The weekend has arrived when Americans play for three days while politicians give speeches and issue press releases recognizing the economic contributions of the American labor movement. 

Labor’s contributions are worth recognition. But have any politicians ever acknowledged that laboring in isolation produces nothing beyond basic subsistence? For labor to generate human progress, it has to be mixed with innovation. Yet we have no holiday for the innovators.

Our prehistoric ancestors labored for thousands of years with no economic advancement. The discovery of agriculture produced some wealth, but humans then labored on farms for millennia with only periodic and temporary spurts of economic growth. Technological innovations would sometimes lead to bursts of productivity that would improve living conditions, but those would fade relatively quickly. 

Not until the Enlightenment and the Industrial Revolution did humans suddenly begin to generate huge and sustained gains in living standards. This chart from Our World In Data shows how everything suddenly changed in the late 18th and early 19th centuries. 

Scholars debate what caused this explosion of economic progress. But economist Deirdre McCloskey makes a compelling case that it was a change in human thought that gave birth to the miracle of modern growth.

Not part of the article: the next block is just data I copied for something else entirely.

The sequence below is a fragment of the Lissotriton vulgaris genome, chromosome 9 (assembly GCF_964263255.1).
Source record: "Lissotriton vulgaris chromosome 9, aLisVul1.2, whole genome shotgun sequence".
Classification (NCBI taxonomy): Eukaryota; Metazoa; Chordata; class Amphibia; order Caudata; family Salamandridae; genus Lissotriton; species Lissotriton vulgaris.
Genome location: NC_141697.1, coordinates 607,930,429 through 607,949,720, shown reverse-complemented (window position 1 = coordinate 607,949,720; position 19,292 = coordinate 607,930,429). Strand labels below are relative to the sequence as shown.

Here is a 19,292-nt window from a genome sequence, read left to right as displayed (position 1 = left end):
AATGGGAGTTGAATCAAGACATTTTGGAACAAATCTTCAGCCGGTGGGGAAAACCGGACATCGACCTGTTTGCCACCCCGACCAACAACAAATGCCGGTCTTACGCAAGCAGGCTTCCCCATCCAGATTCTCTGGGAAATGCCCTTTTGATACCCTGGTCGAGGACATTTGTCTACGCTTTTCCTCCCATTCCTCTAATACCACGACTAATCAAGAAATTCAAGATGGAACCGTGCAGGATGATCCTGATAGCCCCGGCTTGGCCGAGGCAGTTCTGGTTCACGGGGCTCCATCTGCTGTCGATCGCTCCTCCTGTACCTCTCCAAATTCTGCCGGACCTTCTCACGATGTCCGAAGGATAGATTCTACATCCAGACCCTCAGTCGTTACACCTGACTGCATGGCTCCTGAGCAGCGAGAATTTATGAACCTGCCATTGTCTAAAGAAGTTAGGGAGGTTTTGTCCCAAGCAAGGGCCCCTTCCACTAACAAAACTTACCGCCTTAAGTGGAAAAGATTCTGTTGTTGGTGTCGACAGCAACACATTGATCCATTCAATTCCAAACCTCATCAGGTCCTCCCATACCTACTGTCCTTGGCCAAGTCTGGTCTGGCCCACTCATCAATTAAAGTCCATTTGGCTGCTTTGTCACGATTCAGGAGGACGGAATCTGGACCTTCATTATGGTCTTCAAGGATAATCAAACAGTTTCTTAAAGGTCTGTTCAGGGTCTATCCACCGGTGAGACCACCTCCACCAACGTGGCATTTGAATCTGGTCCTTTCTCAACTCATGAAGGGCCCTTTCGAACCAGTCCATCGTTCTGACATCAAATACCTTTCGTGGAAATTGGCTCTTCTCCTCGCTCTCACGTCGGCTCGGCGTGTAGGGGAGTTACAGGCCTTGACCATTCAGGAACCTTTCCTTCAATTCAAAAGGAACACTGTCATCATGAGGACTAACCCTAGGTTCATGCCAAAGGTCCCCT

A change in how people honored markets and innovation caused the Industrial Revolution, and then the modern world. The old conventional wisdom, by contrast, has no place for attitudes about trade and innovation, and no place for liberal thought. The old materialist story says that the Industrial Revolution came from material causes, from investment or theft, from higher saving rates or from imperialism. You’ve heard it: “Europe is rich because of its empires”; “The United States was built on the backs of slaves”; “China is getting rich because of trade.”

But what if the Industrial Revolution was sparked instead by changes in the way people thought, and especially by how they thought about each other?

She goes on…

Economists and historians are starting to realize that it took much, much more than theft or capital accumulation to ignite the Industrial Revolution—it took a big shift in how Westerners thought about commerce and innovation. People had to start liking “creative destruction,” the new idea that replaces the old. It’s like music. A new band gets a new idea in rock music, and replaces the old if enough people freely adopt the new. If the old music is thought to be worse, it is “destroyed” by the creativity. In the same way, electric lights “destroyed” kerosene lamps, and computers “destroyed” typewriters. To our good.

McCloskey has documented how the Enlightenment changed the way people think about work, creativity, invention, innovation, commerce and markets. Work and self-sufficiency were elevated in status, but so too were trade and commerce, finance and innovation.